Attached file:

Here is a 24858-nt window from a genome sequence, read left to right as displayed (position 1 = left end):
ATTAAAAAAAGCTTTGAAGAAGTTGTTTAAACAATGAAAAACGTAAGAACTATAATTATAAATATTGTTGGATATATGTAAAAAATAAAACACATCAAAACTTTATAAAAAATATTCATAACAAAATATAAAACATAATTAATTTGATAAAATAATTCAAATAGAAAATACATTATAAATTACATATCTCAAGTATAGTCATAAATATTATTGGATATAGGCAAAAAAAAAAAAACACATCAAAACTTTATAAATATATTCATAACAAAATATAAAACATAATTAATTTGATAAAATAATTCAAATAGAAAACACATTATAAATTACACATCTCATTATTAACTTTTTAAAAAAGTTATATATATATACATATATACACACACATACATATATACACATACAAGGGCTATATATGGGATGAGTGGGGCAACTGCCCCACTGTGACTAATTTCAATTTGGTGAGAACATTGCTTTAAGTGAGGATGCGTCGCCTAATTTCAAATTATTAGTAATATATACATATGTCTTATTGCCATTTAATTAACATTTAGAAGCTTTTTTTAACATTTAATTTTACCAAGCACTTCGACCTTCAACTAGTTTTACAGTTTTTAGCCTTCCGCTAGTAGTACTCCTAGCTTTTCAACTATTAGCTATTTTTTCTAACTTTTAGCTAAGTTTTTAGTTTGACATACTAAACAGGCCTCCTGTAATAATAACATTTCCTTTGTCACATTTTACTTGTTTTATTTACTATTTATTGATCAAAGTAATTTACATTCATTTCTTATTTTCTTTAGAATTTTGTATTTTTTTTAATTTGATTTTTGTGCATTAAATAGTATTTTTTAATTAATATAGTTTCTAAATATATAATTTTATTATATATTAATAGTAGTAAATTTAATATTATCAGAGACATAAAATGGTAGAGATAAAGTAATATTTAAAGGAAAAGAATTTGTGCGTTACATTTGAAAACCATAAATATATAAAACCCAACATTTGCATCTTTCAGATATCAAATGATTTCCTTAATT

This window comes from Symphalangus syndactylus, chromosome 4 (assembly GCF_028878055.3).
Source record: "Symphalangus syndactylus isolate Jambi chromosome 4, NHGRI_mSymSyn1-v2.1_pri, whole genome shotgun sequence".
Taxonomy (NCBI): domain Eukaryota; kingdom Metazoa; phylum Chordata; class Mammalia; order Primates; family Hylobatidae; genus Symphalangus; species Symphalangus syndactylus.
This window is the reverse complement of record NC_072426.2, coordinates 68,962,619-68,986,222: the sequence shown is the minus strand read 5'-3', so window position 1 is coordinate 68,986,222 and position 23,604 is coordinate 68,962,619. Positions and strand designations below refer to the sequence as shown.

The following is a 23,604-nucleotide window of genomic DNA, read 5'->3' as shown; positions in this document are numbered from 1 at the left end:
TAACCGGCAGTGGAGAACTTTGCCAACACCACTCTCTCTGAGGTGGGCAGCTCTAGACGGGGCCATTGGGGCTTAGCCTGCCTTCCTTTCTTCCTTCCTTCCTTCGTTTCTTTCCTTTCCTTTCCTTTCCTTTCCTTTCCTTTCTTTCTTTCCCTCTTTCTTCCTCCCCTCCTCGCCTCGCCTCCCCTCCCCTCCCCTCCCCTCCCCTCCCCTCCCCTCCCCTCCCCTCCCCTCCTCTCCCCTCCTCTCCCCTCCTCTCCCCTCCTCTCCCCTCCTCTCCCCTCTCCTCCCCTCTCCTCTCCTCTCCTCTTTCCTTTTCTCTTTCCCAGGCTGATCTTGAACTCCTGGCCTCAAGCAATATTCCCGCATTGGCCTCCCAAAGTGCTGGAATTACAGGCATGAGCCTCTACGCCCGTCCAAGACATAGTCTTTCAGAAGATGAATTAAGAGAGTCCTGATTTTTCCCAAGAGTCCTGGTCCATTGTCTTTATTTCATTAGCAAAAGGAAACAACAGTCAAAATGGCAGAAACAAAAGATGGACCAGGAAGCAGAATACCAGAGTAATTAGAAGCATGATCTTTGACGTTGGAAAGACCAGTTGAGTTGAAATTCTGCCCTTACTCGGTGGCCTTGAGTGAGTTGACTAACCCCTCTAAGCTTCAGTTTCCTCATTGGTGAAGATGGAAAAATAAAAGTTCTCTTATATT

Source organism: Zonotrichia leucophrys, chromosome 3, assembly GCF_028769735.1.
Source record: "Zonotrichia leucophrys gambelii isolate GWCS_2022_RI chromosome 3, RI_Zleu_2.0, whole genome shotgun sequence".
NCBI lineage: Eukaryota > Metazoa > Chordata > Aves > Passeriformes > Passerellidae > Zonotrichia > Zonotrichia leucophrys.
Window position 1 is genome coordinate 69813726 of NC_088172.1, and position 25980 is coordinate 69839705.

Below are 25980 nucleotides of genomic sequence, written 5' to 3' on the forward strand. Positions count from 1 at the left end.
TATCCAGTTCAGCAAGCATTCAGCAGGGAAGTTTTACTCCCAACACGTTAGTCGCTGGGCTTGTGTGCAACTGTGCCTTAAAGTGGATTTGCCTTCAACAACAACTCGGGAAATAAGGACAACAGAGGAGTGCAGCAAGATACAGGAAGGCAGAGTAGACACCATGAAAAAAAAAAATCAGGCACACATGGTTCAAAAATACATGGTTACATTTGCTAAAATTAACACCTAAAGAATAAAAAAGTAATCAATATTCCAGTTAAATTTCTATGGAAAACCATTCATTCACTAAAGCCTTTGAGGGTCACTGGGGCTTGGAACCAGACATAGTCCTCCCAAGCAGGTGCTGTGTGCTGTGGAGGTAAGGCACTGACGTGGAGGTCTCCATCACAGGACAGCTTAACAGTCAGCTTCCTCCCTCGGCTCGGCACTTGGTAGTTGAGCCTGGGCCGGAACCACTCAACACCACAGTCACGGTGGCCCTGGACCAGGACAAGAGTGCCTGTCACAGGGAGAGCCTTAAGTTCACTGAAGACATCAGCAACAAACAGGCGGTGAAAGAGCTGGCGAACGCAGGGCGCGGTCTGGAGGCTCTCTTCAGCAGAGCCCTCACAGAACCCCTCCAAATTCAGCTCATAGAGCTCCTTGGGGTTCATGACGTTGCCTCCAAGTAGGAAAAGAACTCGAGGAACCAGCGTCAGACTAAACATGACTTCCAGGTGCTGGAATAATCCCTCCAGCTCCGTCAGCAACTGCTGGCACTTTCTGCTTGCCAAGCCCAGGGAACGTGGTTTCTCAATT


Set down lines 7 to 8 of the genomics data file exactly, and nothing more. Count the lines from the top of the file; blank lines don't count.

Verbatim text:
The following is a 23,604-nucleotide window of genomic DNA, read 5'->3' as shown; positions in this document are numbered from 1 at the left end:
TAACCGGCAGTGGAGAACTTTGCCAACACCACTCTCTCTGAGGTGGGCAGCTCTAGACGGGGCCATTGGGGCTTAGCCTGCCTTCCTTTCTTCCTTCCTTCCTTCGTTTCTTTCCTTTCCTTTCCTTTCCTTTCCTTTCCTTTCTTTCTTTCCCTCTTTCTTCCTCCCCTCCTCGCCTCGCCTCCCCTCCCCTCCCCTCCCCTCCCCTCCCCTCCCCTCCCCTCCCCTCCCCTCCTCTCCCCTCCTCTCCCCTCCTCTCCCCTCCTCTCCCCTCCTCTCCCCTCTCCTCCCCTCTCCTCTCCTCTCCTCTTTCCTTTTCTCTTTCCCAGGCTGATCTTGAACTCCTGGCCTCAAGCAATATTCCCGCATTGGCCTCCCAAAGTGCTGGAATTACAGGCATGAGCCTCTACGCCCGTCCAAGACATAGTCTTTCAGAAGATGAATTAAGAGAGTCCTGATTTTTCCCAAGAGTCCTGGTCCATTGTCTTTATTTCATTAGCAAAAGGAAACAACAGTCAAAATGGCAGAAACAAAAGATGGACCAGGAAGCAGAATACCAGAGTAATTAGAAGCATGATCTTTGACGTTGGAAAGACCAGTTGAGTTGAAATTCTGCCCTTACTCGGTGGCCTTGAGTGAGTTGACTAACCCCTCTAAGCTTCAGTTTCCTCATTGGTGAAGATGGAAAAATAAAAGTTCTCTTATATT